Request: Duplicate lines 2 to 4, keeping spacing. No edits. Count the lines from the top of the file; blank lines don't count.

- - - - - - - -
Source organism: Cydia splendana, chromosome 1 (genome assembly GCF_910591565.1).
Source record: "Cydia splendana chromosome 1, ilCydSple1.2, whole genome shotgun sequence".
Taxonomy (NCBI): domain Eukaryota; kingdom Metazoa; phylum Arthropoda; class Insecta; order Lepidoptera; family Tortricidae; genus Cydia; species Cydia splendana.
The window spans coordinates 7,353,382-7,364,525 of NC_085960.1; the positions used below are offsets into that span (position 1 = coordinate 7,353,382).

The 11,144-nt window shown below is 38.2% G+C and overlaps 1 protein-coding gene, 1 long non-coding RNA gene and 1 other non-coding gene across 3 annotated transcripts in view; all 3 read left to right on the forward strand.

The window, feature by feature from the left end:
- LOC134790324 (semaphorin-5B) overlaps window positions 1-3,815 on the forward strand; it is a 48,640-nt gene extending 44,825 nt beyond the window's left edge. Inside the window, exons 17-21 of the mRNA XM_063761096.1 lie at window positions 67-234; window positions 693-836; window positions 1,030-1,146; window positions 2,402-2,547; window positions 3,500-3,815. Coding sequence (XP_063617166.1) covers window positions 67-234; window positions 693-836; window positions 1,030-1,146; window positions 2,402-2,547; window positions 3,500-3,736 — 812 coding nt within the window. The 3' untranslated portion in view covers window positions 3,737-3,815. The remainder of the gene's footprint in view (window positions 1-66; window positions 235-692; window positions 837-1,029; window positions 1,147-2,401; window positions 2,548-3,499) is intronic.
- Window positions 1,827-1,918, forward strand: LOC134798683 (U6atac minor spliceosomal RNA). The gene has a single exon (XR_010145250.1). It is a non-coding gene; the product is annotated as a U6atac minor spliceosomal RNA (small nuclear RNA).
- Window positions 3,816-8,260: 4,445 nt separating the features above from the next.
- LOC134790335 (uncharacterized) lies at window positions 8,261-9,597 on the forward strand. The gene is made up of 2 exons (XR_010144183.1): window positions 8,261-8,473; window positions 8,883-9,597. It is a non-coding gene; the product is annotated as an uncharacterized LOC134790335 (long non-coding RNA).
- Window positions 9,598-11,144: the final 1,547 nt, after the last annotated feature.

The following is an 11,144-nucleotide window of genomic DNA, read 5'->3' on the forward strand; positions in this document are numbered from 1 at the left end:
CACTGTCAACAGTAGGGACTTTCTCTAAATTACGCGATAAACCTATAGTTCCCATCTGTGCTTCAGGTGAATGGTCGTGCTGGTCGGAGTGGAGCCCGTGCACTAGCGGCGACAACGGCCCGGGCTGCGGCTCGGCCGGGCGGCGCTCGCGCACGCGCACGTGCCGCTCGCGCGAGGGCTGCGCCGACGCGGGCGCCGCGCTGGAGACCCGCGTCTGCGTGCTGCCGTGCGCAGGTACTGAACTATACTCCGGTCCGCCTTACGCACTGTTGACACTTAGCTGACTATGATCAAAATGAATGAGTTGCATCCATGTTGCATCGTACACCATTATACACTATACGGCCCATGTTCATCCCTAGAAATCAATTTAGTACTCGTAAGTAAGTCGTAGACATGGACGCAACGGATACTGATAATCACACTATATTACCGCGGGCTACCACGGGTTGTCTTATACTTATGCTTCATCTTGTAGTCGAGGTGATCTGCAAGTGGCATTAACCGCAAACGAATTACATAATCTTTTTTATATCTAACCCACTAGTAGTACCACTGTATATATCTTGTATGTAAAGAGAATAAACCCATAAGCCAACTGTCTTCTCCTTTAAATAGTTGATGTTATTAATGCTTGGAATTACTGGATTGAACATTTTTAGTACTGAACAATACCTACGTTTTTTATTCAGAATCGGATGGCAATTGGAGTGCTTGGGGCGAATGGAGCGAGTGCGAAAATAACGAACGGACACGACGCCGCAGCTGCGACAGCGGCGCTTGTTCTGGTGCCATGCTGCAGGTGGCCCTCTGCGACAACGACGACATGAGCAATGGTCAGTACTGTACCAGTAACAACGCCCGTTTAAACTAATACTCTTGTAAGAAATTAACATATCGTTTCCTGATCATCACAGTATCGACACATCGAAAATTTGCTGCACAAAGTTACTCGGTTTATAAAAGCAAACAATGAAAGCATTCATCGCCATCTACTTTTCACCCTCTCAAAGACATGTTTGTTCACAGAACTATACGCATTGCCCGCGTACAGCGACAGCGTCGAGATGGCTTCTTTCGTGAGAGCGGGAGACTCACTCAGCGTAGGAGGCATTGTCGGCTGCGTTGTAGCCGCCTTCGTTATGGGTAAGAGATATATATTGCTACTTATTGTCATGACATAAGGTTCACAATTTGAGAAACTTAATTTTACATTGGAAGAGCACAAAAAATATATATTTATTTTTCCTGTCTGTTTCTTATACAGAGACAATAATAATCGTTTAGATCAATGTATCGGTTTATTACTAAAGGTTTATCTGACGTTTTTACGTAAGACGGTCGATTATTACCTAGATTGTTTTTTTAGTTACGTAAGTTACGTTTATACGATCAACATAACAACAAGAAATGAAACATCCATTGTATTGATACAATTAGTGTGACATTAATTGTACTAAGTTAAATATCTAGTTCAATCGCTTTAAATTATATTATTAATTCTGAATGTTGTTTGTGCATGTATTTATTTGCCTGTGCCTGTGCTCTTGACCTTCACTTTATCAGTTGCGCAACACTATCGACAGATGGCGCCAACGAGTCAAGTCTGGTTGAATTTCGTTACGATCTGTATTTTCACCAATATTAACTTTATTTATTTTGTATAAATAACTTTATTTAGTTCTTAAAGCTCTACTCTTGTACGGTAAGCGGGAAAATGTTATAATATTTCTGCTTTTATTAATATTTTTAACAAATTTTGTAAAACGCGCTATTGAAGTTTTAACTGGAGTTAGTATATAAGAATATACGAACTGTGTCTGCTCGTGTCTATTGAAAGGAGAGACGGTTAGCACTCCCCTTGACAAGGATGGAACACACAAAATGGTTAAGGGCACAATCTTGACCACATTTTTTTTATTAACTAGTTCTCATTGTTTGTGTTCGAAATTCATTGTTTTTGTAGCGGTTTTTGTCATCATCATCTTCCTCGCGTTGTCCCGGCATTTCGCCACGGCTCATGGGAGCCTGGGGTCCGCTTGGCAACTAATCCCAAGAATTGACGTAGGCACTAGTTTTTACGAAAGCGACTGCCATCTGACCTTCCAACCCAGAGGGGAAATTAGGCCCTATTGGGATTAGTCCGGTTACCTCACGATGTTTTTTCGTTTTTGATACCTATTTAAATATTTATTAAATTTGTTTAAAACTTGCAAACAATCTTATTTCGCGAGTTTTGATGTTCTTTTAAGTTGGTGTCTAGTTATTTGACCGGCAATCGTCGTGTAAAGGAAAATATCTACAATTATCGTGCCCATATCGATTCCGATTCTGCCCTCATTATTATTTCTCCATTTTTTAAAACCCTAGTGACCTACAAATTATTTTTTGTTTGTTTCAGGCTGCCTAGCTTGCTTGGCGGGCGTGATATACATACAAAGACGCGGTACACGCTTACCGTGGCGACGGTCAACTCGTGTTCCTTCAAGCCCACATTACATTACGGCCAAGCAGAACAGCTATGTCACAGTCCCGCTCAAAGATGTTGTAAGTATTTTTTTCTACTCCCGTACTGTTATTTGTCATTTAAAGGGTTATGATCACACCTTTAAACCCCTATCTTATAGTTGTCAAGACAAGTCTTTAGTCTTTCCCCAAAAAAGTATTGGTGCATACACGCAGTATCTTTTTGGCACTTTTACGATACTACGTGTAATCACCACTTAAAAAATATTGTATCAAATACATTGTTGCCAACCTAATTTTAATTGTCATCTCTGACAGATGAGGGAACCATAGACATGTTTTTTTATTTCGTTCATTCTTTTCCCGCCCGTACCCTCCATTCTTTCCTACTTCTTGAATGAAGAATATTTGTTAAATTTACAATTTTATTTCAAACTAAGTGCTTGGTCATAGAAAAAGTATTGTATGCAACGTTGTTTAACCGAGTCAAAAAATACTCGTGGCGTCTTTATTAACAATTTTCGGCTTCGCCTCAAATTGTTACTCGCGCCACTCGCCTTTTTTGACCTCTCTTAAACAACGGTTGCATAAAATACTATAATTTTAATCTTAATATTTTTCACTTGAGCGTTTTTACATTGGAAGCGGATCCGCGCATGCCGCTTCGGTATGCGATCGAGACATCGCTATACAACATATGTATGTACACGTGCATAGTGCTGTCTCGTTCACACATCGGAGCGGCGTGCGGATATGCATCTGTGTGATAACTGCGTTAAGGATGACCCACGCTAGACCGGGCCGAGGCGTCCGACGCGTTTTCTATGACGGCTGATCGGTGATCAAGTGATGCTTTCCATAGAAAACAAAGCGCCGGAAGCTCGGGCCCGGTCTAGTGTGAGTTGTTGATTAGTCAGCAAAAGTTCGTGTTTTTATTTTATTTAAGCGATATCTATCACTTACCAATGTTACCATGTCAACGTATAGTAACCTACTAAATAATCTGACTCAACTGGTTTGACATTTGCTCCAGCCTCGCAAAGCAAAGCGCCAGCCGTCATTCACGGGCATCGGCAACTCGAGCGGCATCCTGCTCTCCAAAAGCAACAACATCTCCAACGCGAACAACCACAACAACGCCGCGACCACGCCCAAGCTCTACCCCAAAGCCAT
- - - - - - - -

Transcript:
Source record: "Cydia splendana chromosome 1, ilCydSple1.2, whole genome shotgun sequence".
Taxonomy (NCBI): domain Eukaryota; kingdom Metazoa; phylum Arthropoda; class Insecta; order Lepidoptera; family Tortricidae; genus Cydia; species Cydia splendana.
The window spans coordinates 7,353,382-7,364,525 of NC_085960.1; the positions used below are offsets into that span (position 1 = coordinate 7,353,382).